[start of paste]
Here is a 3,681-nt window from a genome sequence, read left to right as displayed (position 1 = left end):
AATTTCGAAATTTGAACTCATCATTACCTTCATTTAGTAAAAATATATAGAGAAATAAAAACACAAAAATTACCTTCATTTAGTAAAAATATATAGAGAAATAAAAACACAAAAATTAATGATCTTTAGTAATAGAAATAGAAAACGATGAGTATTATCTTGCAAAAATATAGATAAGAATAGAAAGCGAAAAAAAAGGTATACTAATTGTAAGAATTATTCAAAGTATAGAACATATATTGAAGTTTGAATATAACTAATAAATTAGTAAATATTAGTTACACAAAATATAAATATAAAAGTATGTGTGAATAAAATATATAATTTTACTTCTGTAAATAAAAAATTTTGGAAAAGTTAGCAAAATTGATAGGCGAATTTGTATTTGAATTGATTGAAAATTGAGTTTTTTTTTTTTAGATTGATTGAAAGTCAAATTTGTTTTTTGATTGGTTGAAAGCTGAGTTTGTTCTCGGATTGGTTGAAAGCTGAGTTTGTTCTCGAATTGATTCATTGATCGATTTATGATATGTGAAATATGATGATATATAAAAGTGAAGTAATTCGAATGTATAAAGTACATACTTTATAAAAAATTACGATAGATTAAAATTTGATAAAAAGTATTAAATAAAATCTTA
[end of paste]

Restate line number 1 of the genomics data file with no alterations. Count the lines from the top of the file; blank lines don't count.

Here is a 3,681-nt window from a genome sequence, read left to right as displayed (position 1 = left end):